I should take comfort in that I'm already pretty familiar with the hardest part. But this will definitely be the most challenging century we've ever done. And let's be honest, we're not all that conditioned. We did get a good 70 mile ride in last week, but the weeks before that were a bust due to rain, a crash (woops, I guess I didn't mention that before..... we crashed our bikes!) and moving. But here we are. We'll figure it out, we always do! If we run into trouble, our trusty SAG vehicle will be right there to assist.
This week I've been making lists like a madwoman to get everything ready. We'll be taking practically every item of clothing we own to give us options for layering. And food! I made up a batch of some cocoa banana muffins, adapted from here, and tried out a new basic peanut butter protein bar recipe, and made up some Sea Salt Chocolate Power Bites from the Feedzone Cookbook. (Does anyone want to buy me this?). I also packed a plethora of other options, like fruit, string cheese, yogurt, Chex Mix, Clif Bars, Larabars, Honey Stinger waffles, Gu, granola, peanuts, and Gu Brew for drinks. Not to mention there are 4 stores and restaurants we'll be passing so... yeah. I think we'll be good on food.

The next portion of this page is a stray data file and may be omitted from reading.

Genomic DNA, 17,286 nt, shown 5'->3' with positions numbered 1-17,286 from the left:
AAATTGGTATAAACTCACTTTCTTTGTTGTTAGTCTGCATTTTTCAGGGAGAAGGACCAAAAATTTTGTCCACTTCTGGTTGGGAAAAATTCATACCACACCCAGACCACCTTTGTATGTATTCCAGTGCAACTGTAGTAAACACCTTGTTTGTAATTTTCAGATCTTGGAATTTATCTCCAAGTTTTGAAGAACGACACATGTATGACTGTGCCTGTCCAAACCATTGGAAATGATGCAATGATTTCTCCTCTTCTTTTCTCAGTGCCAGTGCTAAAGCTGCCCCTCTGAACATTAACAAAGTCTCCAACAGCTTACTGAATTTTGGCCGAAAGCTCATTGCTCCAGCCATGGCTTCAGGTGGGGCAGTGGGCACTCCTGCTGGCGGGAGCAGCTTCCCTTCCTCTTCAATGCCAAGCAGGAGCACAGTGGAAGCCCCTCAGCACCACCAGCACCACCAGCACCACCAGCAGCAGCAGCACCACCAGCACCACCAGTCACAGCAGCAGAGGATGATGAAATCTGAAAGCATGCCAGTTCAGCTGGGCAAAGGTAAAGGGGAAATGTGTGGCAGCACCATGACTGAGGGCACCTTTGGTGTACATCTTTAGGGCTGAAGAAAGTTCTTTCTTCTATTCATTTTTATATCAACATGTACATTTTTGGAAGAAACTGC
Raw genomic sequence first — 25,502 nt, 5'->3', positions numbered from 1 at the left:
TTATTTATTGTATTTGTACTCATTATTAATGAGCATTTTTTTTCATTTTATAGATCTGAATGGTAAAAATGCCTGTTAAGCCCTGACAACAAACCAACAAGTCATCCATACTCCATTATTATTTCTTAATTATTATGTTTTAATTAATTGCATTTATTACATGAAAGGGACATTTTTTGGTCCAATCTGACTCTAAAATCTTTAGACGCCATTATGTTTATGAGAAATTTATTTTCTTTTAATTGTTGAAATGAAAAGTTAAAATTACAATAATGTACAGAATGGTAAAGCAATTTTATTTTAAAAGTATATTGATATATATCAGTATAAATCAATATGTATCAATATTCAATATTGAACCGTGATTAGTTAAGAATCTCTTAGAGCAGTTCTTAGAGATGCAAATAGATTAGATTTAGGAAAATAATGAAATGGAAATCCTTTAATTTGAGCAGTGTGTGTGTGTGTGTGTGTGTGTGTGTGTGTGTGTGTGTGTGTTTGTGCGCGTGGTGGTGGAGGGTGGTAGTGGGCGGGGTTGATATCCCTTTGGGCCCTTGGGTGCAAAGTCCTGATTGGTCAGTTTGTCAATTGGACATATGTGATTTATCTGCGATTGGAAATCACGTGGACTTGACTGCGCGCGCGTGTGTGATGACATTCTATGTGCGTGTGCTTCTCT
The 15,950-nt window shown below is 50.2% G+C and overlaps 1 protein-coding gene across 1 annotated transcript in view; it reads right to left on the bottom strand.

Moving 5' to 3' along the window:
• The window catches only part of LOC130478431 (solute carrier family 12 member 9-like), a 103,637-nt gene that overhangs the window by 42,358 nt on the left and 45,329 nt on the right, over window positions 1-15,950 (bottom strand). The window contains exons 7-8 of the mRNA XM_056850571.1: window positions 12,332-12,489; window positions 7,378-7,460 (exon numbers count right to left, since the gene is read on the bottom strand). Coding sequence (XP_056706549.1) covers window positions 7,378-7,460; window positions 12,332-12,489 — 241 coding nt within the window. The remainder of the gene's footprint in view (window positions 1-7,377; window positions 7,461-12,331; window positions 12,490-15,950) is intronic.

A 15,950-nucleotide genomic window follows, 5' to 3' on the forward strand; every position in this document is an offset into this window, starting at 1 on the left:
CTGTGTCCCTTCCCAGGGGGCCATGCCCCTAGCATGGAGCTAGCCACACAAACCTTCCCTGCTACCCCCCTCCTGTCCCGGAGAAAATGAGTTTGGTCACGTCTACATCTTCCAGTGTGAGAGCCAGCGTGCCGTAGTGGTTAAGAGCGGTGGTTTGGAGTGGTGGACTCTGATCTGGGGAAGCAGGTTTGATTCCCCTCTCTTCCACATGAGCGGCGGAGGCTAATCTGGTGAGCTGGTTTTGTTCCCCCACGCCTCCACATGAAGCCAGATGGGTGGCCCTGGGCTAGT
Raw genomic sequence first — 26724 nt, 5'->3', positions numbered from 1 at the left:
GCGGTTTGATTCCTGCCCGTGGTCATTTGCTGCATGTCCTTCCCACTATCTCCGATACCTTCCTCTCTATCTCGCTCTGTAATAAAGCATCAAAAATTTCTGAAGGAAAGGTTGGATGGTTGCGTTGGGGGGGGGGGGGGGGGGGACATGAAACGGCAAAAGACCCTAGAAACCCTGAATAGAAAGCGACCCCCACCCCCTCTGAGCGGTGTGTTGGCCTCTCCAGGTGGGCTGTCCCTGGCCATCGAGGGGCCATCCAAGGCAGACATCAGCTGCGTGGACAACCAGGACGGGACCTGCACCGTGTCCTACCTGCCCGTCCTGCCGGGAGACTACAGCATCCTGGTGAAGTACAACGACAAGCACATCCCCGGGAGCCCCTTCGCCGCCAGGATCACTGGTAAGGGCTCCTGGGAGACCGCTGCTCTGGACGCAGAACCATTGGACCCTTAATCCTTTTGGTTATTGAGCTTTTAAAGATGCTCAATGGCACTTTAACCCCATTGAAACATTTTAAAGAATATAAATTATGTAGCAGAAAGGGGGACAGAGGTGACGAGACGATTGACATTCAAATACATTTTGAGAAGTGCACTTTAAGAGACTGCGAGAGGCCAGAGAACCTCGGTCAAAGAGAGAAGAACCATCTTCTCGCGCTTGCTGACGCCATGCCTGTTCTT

sometimes I feel like my whole life is a series of lists
I'm fairly confident I have everything we'll need, but I'm nervous that something will go wrong tomorrow. Maybe something on one of our bikes will fail. Or it will just be straight up too hard or too cold and I'll quit at mile 60. Or, like my mom texted me this week, "What are the chances you would hit a deer or bear?"
Probably small, but at least I would have an awesome story to tell afterward.

Tuesday, October 22, 2013

"the Ultimate Guide to Eating Paleo" infographic

I don't eat paleo, but I thought this infographic was neat for, you know, information. In graphic form.

Friday, October 18, 2013

Fit-tastic Friday Links

The Nacho Dorito --- The New York Times [Potato chips? No thanks. Cool Ranch Doritos? I have a hard time stopping with just one! This explains why...]